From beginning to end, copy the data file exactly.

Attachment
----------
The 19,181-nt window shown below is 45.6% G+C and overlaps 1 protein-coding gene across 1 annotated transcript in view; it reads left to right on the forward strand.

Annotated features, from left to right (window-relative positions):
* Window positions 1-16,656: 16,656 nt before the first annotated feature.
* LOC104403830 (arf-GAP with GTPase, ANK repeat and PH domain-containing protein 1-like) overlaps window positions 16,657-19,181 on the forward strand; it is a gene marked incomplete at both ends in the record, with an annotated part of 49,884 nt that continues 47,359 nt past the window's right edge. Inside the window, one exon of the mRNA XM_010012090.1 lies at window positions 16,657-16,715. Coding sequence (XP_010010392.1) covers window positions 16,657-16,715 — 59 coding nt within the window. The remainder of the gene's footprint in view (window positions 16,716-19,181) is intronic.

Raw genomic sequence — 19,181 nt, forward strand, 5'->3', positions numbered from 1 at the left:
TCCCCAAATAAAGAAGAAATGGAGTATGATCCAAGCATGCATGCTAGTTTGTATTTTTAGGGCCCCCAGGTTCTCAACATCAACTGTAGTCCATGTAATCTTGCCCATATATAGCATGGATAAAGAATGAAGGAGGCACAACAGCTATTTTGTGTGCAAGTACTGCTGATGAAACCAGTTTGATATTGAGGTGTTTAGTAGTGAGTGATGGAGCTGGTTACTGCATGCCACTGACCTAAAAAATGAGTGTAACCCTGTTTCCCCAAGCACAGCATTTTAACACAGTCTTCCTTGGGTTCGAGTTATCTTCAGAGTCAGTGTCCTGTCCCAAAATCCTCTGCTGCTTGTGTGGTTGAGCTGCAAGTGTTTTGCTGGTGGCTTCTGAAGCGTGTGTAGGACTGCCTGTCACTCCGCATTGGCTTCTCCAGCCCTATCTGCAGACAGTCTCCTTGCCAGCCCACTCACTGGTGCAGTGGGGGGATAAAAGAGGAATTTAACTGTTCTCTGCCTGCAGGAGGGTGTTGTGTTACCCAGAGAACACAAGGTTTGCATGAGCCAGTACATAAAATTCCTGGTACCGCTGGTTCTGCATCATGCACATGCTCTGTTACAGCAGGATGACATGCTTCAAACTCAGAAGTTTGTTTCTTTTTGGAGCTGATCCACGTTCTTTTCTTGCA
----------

The 19,181-nt window shown below is 45.6% G+C and overlaps 1 protein-coding gene across 1 annotated transcript in view; it reads left to right on the forward strand.

Annotated features, from left to right (window-relative positions):
* Window positions 1-16,656: 16,656 nt before the first annotated feature.
* LOC104403830 (arf-GAP with GTPase, ANK repeat and PH domain-containing protein 1-like) overlaps window positions 16,657-19,181 on the forward strand; it is a gene marked incomplete at both ends in the record, with an annotated part of 49,884 nt that continues 47,359 nt past the window's right edge. Inside the window, one exon of the mRNA XM_010012090.1 lies at window positions 16,657-16,715. Coding sequence (XP_010010392.1) covers window positions 16,657-16,715 — 59 coding nt within the window. The remainder of the gene's footprint in view (window positions 16,716-19,181) is intronic.

Raw genomic sequence — 19,181 nt, forward strand, 5'->3', positions numbered from 1 at the left:
TCCCCAAATAAAGAAGAAATGGAGTATGATCCAAGCATGCATGCTAGTTTGTATTTTTAGGGCCCCCAGGTTCTCAACATCAACTGTAGTCCATGTAATCTTGCCCATATATAGCATGGATAAAGAATGAAGGAGGCACAACAGCTATTTTGTGTGCAAGTACTGCTGATGAAACCAGTTTGATATTGAGGTGTTTAGTAGTGAGTGATGGAGCTGGTTACTGCATGCCACTGACCTAAAAAATGAGTGTAACCCTGTTTCCCCAAGCACAGCATTTTAACACAGTCTTCCTTGGGTTCGAGTTATCTTCAGAGTCAGTGTCCTGTCCCAAAATCCTCTGCTGCTTGTGTGGTTGAGCTGCAAGTGTTTTGCTGGTGGCTTCTGAAGCGTGTGTAGGACTGCCTGTCACTCCGCATTGGCTTCTCCAGCCCTATCTGCAGACAGTCTCCTTGCCAGCCCACTCACTGGTGCAGTGGGGGGATAAAAGAGGAATTTAACTGTTCTCTGCCTGCAGGAGGGTGTTGTGTTACCCAGAGAACACAAGGTTTGCATGAGCCAGTACATAAAATTCCTGGTACCGCTGGTTCTGCATCATGCACATGCTCTGTTACAGCAGGATGACATGCTTCAAACTCAGAAGTTTGTTTCTTTTTGGAGCTGATCCACGTTCTTTTCTTGCA